Distance and focal length combined are magnification.
Originally Posted by 2F/2F
The most important thing about DOF, by far, is that it is a perceptual thing. Not an 'autonomous' entity with an absolute dimension. (Despite all the formulae and calculators people like to let loose on it).
The best definition is that as "acceptable unsharpness".
Very clear about that it is a judgement, a perception, and not a measurement or dimension.
Still pretty vague, since it provides no clue about what sharpness is.
You can increase DOF dramatically, not by changing magnification or f-stop, but by changing how 'sharp' the sharp bit is. A good film and good lens produce shallower DOF than a bad lens on bad film. And vice versa. Simply by changing the difference, the visual contrast between realy sharp and not so sharp.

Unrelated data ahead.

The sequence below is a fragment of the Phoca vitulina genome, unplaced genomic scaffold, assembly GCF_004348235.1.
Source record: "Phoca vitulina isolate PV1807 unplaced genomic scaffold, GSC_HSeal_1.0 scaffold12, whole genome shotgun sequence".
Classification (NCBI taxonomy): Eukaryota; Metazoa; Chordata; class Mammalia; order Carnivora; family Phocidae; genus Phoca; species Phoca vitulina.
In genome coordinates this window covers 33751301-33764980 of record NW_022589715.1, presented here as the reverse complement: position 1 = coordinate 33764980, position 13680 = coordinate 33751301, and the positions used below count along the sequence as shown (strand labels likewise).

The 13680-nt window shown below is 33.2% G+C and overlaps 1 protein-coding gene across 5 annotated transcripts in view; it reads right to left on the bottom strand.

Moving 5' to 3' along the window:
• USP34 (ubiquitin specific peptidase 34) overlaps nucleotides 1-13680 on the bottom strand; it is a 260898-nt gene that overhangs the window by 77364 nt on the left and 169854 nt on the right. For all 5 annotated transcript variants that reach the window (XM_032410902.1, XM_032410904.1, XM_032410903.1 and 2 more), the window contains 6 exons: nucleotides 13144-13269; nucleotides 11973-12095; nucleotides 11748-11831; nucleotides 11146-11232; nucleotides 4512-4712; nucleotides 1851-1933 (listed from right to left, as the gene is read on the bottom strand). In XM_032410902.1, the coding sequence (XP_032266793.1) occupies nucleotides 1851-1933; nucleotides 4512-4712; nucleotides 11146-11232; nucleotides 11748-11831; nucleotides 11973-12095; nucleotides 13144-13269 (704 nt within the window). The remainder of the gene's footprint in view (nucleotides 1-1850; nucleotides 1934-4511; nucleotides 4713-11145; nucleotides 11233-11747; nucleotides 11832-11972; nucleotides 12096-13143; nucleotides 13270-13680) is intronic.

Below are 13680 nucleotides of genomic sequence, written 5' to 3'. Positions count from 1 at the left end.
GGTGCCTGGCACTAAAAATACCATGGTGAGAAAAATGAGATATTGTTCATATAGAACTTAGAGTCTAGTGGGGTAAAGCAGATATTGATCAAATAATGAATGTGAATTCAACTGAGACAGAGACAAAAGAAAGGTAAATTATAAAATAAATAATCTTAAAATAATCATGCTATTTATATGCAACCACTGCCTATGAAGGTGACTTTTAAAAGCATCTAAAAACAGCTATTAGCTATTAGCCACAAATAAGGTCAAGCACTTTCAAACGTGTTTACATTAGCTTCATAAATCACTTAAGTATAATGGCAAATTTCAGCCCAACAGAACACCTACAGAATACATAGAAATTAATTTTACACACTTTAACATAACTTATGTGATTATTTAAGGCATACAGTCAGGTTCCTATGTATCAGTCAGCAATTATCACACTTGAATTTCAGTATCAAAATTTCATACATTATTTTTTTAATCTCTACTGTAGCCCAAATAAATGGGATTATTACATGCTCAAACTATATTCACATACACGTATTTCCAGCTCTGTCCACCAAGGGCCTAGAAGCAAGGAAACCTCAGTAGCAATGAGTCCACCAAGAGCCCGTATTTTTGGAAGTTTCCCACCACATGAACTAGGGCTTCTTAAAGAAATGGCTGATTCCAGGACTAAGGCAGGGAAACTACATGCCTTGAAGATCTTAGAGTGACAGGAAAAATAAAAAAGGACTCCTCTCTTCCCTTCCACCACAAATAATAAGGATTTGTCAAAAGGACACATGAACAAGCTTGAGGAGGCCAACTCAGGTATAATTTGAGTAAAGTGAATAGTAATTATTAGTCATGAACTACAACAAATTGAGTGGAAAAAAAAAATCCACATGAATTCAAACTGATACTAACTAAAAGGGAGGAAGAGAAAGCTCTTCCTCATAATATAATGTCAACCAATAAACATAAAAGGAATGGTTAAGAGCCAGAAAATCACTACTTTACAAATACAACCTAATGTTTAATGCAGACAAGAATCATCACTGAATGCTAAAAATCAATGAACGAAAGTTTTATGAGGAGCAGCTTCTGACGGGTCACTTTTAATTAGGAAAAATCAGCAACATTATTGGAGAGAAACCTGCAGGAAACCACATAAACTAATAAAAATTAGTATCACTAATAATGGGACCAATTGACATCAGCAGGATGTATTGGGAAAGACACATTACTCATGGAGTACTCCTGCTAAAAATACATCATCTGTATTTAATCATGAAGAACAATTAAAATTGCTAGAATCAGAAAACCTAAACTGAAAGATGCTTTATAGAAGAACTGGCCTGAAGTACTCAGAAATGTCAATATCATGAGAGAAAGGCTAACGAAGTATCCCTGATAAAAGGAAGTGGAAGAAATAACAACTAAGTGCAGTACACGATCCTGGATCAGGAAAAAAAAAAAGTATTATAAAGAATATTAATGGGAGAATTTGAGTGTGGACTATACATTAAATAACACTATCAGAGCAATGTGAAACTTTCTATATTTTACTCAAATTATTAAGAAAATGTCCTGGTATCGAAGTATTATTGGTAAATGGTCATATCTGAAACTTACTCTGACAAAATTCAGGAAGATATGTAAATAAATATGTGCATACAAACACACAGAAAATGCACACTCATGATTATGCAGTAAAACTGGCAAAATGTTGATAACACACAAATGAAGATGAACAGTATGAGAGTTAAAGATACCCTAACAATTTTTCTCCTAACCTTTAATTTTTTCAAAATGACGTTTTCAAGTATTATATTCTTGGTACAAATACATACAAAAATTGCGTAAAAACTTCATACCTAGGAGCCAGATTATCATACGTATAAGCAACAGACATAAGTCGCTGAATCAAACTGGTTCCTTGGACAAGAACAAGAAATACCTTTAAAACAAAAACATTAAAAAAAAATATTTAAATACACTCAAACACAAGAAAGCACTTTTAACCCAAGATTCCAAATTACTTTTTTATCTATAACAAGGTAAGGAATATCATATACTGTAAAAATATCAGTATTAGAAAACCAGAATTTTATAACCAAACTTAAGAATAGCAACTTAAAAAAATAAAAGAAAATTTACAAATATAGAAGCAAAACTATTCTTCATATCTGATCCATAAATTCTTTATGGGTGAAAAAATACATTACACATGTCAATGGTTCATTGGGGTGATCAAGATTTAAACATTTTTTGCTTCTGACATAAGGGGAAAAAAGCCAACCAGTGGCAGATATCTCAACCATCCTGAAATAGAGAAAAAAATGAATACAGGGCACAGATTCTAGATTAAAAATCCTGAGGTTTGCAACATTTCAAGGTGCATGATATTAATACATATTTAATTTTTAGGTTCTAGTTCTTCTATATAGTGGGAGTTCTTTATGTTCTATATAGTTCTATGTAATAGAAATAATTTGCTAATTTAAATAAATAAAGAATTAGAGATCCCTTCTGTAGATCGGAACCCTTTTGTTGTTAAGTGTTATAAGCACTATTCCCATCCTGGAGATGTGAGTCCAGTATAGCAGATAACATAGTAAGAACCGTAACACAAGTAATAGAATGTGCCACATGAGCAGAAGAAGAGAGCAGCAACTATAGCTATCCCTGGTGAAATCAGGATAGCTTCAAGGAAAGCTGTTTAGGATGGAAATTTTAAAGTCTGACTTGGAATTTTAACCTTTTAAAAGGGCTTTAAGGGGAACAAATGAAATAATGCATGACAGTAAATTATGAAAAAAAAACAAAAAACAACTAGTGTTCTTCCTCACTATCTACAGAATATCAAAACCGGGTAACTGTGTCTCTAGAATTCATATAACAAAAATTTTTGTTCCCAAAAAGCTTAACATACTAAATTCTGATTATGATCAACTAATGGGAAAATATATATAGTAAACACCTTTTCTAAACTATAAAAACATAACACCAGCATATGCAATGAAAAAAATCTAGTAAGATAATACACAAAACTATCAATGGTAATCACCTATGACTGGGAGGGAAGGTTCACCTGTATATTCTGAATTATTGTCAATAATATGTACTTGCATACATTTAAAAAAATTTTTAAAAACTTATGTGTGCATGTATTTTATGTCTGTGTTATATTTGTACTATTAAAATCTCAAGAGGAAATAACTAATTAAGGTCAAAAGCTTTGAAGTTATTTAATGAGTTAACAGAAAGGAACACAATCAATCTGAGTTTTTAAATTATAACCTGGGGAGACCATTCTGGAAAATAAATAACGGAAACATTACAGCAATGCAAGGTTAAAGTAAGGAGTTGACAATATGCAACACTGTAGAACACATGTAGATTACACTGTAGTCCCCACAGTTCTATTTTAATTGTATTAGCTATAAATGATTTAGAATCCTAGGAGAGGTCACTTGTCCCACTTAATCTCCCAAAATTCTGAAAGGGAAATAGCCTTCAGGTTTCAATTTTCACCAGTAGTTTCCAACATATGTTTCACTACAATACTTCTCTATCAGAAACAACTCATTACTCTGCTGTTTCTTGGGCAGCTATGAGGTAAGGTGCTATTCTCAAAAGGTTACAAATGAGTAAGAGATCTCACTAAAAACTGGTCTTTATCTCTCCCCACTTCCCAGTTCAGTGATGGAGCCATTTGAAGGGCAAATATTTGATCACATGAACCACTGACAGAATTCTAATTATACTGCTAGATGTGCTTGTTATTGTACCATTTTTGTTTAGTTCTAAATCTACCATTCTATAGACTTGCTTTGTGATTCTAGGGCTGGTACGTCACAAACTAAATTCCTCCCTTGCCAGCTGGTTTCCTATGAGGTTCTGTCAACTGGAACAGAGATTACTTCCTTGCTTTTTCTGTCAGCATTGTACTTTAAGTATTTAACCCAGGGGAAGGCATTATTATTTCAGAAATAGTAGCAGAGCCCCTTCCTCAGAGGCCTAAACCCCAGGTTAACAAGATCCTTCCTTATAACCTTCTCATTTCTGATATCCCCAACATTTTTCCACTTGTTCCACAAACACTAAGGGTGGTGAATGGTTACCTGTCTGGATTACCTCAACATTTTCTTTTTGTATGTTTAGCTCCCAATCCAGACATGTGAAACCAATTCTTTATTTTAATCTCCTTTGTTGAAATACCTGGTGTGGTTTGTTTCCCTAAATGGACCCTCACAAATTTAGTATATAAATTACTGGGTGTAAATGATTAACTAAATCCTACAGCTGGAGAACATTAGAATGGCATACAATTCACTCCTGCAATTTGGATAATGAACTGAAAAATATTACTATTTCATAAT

Another undefined thing is viewing distance.
The final magnification counts, so DOF gets less if you blow a negative up more.
But only if you do not increase viewing distance accordingly.
So a giant print can appear to have greater DOF than a small print of the same negative, if only you view the giant print from relatively further away than the small print.
Last edited by Q.G.; 07-08-2009 at 02:36 PM. Click to view previous post history.